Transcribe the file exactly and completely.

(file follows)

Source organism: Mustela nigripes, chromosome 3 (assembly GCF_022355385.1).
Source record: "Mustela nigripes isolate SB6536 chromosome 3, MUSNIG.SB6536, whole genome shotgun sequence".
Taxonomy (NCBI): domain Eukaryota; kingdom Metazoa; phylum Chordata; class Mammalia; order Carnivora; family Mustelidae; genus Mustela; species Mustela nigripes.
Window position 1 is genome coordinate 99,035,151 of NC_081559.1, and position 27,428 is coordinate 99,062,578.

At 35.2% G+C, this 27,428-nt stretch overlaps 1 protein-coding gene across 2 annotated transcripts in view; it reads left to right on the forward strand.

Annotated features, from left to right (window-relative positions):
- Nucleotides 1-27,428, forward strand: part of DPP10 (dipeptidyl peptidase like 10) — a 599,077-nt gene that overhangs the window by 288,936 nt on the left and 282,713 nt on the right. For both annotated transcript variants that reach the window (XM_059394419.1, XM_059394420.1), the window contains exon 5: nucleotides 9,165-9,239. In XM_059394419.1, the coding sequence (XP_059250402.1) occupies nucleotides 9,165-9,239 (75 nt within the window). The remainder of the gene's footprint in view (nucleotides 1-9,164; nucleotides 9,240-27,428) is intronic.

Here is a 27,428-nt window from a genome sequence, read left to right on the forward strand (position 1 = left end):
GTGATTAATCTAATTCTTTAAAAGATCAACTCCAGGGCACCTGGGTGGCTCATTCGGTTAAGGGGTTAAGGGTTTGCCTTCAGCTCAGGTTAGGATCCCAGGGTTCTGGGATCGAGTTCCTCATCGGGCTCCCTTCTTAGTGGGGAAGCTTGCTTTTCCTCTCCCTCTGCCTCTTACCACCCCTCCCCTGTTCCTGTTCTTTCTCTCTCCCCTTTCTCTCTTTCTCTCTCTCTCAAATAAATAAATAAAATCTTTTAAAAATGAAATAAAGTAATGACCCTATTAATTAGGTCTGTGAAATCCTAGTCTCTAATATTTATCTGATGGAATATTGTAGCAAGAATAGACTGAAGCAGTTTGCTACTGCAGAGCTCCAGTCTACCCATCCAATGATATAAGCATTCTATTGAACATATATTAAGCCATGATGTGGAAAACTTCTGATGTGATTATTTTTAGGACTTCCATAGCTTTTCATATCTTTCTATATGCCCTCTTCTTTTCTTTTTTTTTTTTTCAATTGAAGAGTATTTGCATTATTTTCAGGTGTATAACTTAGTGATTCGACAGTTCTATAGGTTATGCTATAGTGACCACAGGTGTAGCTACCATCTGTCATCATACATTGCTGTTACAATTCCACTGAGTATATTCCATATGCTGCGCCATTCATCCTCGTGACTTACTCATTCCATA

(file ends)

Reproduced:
Source organism: Mustela nigripes, chromosome 3 (assembly GCF_022355385.1).
Source record: "Mustela nigripes isolate SB6536 chromosome 3, MUSNIG.SB6536, whole genome shotgun sequence".
Taxonomy (NCBI): domain Eukaryota; kingdom Metazoa; phylum Chordata; class Mammalia; order Carnivora; family Mustelidae; genus Mustela; species Mustela nigripes.
Window position 1 is genome coordinate 99,035,151 of NC_081559.1, and position 27,428 is coordinate 99,062,578.

At 35.2% G+C, this 27,428-nt stretch overlaps 1 protein-coding gene across 2 annotated transcripts in view; it reads left to right on the forward strand.

Annotated features, from left to right (window-relative positions):
- Nucleotides 1-27,428, forward strand: part of DPP10 (dipeptidyl peptidase like 10) — a 599,077-nt gene that overhangs the window by 288,936 nt on the left and 282,713 nt on the right. For both annotated transcript variants that reach the window (XM_059394419.1, XM_059394420.1), the window contains exon 5: nucleotides 9,165-9,239. In XM_059394419.1, the coding sequence (XP_059250402.1) occupies nucleotides 9,165-9,239 (75 nt within the window). The remainder of the gene's footprint in view (nucleotides 1-9,164; nucleotides 9,240-27,428) is intronic.

Here is a 27,428-nt window from a genome sequence, read left to right on the forward strand (position 1 = left end):
GTGATTAATCTAATTCTTTAAAAGATCAACTCCAGGGCACCTGGGTGGCTCATTCGGTTAAGGGGTTAAGGGTTTGCCTTCAGCTCAGGTTAGGATCCCAGGGTTCTGGGATCGAGTTCCTCATCGGGCTCCCTTCTTAGTGGGGAAGCTTGCTTTTCCTCTCCCTCTGCCTCTTACCACCCCTCCCCTGTTCCTGTTCTTTCTCTCTCCCCTTTCTCTCTTTCTCTCTCTCTCAAATAAATAAATAAAATCTTTTAAAAATGAAATAAAGTAATGACCCTATTAATTAGGTCTGTGAAATCCTAGTCTCTAATATTTATCTGATGGAATATTGTAGCAAGAATAGACTGAAGCAGTTTGCTACTGCAGAGCTCCAGTCTACCCATCCAATGATATAAGCATTCTATTGAACATATATTAAGCCATGATGTGGAAAACTTCTGATGTGATTATTTTTAGGACTTCCATAGCTTTTCATATCTTTCTATATGCCCTCTTCTTTTCTTTTTTTTTTTTTCAATTGAAGAGTATTTGCATTATTTTCAGGTGTATAACTTAGTGATTCGACAGTTCTATAGGTTATGCTATAGTGACCACAGGTGTAGCTACCATCTGTCATCATACATTGCTGTTACAATTCCACTGAGTATATTCCATATGCTGCGCCATTCATCCTCGTGACTTACTCATTCCATA